ENGLAND WAIVES THE RULES
by Michael Fishwick
England used to be known for ruling the waves. Now it seems that it is about to start waiving the rules!
For three decades great battles have been fought in courtrooms across America about whether or not teaching the science of Creation, and more lately Intelligent Design, should be allowed in science classrooms. The controversy in America has been relayed in news headlines internationally. So far, Humanism has generally laid down and enforced the rules throughout the Western world, to the detriment of the truth of Creation.
But now, quietly, and without fanfare, it appears that those unjustly imposed rules are about to be waived, to some small extent, in England.
Schools in England choose the curriculum that they are to follow from one of three main Examination Boards. 'The Times' (London) revealed on March 10th, 2006 that one of these Exam Boards - OCR - is going to encourage "schools to consider alternative views to Charles Darwin's theory of evolution." The OCR Board (Oxford, Cambridge and Royal Society of Arts) was created in 1998 from the amalgamation of three previous Exam Boards. www.timesonline.co.uk/article/0,,591-2078747,00.html
A representative of OCR stated:
"Candidates need to understand the social and historical context to scientific ideas both pre and post Darwin. Candidates are asked to discuss why the opponents of Darwinism thought the way they did and how scientific controversies can arise from different ways of interpreting empirical evidence."
According to a BBC report, the Qualifications and Curriculum Authority, a government linked group that creates guidelines for the National Curriculum, had previously allowed discussion of Creation Science and Intelligent Design to take place in science classrooms. So far, only three state run schools are known to have taken advantage of this guideline as policy. Now that a major Examination Board has added critical analysis, and comparison of Darwinism with other widely held views, to their curriculum, schools will have no choice but to teach critically, or use another Exam Board. It is widely believed, though, that a much larger number of religiously orientated privately run schools do teach, if not always Creation Science, at least opposition to the philosophy of evolution. Unfortunately, not many of them are Catholic, or even Christian in a broader sense. Perhaps this is one, amongst many, reasons why the home-schooling movement is growing quickly in Britain. http://news.bbc.co.uk/1/hi/education/4793198.stm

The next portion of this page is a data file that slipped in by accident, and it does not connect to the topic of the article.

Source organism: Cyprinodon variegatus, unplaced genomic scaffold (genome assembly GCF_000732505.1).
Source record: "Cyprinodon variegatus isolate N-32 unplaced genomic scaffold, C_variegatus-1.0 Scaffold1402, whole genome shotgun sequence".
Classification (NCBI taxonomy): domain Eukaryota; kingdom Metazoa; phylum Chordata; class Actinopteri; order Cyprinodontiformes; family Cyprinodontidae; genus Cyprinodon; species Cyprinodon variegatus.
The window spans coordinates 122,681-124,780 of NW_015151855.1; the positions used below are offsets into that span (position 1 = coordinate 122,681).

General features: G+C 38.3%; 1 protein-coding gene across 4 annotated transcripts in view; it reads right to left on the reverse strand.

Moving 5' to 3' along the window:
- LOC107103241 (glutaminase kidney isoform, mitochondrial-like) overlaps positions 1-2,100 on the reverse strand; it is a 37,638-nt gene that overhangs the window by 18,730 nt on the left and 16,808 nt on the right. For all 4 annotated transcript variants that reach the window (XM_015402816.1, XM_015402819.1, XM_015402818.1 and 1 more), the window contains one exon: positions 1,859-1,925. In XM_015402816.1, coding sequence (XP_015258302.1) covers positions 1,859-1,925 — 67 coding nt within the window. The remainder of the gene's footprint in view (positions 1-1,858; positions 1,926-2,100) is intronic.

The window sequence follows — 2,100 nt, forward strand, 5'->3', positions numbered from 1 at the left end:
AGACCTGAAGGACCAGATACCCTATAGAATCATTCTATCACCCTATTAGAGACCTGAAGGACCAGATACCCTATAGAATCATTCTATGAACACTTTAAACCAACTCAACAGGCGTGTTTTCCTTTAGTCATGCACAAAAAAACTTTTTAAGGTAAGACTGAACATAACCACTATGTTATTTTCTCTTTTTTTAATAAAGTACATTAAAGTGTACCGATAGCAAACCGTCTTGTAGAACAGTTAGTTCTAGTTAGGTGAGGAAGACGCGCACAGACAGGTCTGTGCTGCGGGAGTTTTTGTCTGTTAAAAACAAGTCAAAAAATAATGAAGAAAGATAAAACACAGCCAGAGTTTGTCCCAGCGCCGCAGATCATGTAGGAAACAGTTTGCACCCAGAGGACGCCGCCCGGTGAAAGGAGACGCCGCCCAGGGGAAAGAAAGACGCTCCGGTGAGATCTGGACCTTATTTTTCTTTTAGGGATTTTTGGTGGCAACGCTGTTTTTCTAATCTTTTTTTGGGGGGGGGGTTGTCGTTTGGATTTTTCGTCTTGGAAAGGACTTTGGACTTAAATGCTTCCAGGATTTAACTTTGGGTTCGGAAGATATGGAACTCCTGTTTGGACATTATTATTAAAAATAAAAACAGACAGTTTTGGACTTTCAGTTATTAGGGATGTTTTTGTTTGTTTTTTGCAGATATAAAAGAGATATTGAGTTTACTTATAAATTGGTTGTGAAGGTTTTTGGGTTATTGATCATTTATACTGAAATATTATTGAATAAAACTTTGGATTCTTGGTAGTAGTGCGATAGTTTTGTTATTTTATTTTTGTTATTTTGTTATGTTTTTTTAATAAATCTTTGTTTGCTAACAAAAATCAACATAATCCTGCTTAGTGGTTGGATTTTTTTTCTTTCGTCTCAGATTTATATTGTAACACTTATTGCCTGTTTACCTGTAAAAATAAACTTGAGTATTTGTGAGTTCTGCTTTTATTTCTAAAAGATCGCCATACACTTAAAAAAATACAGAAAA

It is the enormous number of Muslims residing in Britain who seem most determined to oppose the false science and philosophy of evolution in school. Catholic schools generally follow the lead of the Bishops of Great Britain and Northern Ireland in rejecting the literal and historical truths not just of Genesis, but of the entirety of Holy Scripture! www.catholicplanet.com/articles/instruction008.htm
Nevertheless, a recent poll conducted by the BBC amongst a sample group of two thousand people showed that, even with all the many decades of officially sanctioned evolutionary propaganda being fed to Britons morning, noon and night, a large number still appear to reject the fairy tale of macro-evolution. http://news.bbc.co.uk/1/hi/sci/tech/4648598.stm
Such a surprising result, in a de-Christianized country, is echoed by an article in another British newspaper, 'The Guardian. It relates that a growing number of college and university students are rejecting evolution in favor of Creation. On some campuses they are, apparently, becoming a majority. The article predicts that the next generation of doctors and scientists in Britain will be full of Creationists! http://education.guardian.co.uk/higher/news/story/0,,1714171,00.html
All of this is naturally very good news for the Kolbe Center and allied groups and supporters. It still remains to be seen how deep the critical appraisal of Darwinism will become, and how accurate the portrayal of the science of Creation will be. But it does provide a wonderful opportunity to present the empirical research of Catholic, and other, Creation Scientists to the up and coming generations of British scientific and medical professionals and opinion formers.